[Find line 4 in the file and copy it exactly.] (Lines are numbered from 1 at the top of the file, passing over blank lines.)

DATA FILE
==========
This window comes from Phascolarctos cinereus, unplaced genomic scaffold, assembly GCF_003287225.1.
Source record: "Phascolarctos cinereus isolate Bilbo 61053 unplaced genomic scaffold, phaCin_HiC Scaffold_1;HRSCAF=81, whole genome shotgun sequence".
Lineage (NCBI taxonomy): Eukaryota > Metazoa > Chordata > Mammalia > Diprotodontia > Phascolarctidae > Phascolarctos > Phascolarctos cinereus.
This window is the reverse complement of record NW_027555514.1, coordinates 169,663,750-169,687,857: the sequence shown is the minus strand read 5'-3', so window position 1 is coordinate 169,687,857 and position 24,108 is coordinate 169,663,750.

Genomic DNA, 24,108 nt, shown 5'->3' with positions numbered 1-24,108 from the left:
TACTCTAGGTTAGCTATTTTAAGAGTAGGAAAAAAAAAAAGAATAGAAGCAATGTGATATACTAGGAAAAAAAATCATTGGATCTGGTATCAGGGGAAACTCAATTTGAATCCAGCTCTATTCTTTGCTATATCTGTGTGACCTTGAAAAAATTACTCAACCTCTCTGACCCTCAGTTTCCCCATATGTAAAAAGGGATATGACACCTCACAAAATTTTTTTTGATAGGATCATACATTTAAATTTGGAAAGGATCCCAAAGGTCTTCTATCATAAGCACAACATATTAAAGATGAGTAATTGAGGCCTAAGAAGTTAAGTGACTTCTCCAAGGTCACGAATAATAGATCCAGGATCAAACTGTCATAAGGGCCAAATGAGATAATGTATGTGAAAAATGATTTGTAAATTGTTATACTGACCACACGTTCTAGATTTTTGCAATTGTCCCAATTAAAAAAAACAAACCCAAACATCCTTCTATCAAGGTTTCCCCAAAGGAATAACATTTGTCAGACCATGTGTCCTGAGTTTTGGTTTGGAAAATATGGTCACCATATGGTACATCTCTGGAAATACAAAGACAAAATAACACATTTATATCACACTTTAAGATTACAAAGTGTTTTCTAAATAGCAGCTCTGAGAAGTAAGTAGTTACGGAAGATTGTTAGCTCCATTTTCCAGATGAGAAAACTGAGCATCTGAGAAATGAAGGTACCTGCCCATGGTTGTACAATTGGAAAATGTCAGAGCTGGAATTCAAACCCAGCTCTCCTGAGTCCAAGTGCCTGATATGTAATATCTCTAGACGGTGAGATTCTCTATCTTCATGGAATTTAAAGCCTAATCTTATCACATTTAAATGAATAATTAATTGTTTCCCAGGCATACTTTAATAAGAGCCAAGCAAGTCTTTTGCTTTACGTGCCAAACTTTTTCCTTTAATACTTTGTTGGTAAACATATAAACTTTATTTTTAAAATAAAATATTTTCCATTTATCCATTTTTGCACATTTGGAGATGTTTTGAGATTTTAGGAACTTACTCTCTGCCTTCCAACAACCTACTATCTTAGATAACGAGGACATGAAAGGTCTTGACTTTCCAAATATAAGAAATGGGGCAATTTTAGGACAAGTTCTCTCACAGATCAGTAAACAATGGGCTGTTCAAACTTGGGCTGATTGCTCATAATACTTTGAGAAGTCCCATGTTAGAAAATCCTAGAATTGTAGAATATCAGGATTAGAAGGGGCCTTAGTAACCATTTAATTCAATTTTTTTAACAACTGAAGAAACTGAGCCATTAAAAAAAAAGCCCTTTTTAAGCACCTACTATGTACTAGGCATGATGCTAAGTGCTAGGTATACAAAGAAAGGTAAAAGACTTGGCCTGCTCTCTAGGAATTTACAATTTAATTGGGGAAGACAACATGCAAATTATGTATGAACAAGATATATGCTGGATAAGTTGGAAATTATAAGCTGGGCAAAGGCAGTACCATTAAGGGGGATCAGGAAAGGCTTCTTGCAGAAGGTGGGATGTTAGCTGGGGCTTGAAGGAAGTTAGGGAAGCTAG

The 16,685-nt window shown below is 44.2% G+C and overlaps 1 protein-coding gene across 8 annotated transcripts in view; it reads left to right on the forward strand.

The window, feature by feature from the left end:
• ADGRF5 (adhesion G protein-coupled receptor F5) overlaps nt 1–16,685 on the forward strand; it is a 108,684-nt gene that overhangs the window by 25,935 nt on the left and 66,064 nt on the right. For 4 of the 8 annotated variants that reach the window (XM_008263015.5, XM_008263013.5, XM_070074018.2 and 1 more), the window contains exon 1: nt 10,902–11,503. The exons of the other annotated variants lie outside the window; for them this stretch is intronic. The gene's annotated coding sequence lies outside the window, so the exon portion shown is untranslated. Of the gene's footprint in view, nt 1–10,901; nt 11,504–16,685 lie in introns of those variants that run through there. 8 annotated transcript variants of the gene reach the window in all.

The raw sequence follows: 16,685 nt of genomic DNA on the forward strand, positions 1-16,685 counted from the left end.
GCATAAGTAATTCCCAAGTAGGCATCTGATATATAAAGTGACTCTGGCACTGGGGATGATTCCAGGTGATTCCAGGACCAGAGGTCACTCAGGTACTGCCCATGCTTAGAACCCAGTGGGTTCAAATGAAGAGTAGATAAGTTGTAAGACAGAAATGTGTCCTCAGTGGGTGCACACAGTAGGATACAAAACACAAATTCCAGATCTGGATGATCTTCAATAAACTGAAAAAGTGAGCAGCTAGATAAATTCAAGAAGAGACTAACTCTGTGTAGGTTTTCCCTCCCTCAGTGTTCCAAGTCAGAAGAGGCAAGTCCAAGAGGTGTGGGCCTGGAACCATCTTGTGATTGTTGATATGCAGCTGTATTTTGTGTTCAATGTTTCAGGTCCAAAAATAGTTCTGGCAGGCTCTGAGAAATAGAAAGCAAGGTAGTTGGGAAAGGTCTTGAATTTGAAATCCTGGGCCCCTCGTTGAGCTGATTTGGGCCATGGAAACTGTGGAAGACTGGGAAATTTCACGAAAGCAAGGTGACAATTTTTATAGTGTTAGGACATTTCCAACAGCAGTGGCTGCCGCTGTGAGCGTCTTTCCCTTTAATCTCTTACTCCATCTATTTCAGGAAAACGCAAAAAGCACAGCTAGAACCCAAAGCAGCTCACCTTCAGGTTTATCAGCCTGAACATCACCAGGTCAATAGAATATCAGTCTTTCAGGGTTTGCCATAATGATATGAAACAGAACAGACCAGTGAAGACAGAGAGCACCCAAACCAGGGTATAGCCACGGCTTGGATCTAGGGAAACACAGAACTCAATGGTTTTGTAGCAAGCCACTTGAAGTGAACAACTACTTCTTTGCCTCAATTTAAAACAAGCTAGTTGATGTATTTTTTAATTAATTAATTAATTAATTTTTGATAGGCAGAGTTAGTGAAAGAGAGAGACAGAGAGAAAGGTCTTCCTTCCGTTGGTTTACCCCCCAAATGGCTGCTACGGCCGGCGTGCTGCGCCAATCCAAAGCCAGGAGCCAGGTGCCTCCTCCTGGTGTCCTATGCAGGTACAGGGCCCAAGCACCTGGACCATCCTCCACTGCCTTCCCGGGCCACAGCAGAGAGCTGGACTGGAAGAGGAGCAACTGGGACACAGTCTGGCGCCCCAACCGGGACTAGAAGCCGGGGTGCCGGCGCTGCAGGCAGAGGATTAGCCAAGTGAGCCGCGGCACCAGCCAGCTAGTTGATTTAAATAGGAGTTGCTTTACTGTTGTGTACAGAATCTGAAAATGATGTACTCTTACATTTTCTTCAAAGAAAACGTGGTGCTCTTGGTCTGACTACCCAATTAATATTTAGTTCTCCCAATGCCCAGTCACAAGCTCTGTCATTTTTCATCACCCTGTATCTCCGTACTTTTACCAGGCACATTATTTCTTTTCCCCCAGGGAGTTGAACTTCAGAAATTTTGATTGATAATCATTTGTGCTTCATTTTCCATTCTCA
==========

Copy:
This window is the reverse complement of record NW_027555514.1, coordinates 169,663,750-169,687,857: the sequence shown is the minus strand read 5'-3', so window position 1 is coordinate 169,687,857 and position 24,108 is coordinate 169,663,750.